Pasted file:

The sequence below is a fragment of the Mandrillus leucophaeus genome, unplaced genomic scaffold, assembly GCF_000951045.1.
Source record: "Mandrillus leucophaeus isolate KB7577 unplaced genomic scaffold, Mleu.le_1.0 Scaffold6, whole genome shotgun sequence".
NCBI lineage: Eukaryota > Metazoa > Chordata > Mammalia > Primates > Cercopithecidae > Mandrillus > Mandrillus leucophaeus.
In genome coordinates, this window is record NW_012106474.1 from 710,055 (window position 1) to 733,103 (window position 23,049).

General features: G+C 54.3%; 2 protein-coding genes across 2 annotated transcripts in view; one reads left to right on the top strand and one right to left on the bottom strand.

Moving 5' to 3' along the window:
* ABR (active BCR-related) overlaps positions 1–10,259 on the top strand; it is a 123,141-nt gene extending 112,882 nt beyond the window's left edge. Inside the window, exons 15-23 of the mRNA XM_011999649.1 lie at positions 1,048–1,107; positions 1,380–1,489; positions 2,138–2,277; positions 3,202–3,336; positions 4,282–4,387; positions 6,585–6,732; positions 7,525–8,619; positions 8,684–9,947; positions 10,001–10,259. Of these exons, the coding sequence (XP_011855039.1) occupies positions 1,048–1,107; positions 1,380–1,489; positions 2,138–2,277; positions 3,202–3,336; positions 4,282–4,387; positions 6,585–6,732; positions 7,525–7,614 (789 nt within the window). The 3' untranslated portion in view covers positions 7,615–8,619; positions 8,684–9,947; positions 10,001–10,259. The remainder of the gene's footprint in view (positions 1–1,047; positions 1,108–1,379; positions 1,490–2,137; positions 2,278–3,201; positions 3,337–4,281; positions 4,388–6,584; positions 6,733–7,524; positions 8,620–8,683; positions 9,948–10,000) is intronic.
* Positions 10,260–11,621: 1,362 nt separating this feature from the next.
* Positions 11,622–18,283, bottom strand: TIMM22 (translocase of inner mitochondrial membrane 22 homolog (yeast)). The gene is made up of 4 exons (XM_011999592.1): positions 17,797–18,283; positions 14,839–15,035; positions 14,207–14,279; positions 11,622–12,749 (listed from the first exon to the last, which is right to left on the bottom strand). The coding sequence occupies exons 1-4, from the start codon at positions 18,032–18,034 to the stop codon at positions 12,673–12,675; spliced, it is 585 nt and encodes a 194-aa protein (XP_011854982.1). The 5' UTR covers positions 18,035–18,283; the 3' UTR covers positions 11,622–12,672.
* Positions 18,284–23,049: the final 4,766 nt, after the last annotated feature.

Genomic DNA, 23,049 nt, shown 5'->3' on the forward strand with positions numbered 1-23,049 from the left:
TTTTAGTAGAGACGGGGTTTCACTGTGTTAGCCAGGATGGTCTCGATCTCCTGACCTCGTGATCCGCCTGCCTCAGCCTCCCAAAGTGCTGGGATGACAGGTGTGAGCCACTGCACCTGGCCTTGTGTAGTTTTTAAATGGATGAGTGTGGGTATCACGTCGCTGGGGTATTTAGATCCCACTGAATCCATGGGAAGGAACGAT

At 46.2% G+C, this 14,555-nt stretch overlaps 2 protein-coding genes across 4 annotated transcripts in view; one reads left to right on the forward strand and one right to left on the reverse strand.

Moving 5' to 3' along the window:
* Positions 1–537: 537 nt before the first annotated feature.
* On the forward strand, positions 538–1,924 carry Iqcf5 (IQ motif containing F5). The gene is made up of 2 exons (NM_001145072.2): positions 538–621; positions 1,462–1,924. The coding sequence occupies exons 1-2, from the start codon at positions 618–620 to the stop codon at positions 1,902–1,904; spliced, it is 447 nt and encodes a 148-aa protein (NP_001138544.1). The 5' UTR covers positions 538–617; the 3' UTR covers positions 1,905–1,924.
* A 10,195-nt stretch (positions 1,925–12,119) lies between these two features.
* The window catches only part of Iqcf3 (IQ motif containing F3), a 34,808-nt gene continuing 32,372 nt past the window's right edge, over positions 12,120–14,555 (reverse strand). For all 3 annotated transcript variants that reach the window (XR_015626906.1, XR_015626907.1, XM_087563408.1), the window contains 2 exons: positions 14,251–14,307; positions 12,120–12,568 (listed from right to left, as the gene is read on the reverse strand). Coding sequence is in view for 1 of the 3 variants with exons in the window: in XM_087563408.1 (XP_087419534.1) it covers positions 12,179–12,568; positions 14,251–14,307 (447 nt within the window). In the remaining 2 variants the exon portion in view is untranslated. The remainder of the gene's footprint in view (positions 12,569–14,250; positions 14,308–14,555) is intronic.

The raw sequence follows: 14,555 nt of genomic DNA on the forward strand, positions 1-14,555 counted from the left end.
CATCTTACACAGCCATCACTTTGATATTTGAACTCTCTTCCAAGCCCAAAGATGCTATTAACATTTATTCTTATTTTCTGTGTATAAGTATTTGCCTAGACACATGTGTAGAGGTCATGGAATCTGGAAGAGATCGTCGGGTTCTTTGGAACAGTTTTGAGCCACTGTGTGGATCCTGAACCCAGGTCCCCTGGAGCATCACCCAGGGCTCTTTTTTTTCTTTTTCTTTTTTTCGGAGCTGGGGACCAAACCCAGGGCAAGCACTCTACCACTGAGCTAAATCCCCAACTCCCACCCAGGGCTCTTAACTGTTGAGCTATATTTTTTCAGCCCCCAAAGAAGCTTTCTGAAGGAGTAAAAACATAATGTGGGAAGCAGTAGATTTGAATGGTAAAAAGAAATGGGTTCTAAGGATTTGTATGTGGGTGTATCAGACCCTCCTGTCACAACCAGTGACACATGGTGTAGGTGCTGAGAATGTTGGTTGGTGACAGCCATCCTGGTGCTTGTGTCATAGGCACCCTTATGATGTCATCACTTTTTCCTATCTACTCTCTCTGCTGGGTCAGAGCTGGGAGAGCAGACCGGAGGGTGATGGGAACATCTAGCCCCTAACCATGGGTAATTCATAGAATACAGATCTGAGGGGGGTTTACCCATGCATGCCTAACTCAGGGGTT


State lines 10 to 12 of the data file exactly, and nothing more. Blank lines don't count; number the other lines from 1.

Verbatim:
* Positions 18,284–23,049: the final 4,766 nt, after the last annotated feature.

Genomic DNA, 23,049 nt, shown 5'->3' on the forward strand with positions numbered 1-23,049 from the left:
TTTTAGTAGAGACGGGGTTTCACTGTGTTAGCCAGGATGGTCTCGATCTCCTGACCTCGTGATCCGCCTGCCTCAGCCTCCCAAAGTGCTGGGATGACAGGTGTGAGCCACTGCACCTGGCCTTGTGTAGTTTTTAAATGGATGAGTGTGGGTATCACGTCGCTGGGGTATTTAGATCCCACTGAATCCATGGGAAGGAACGAT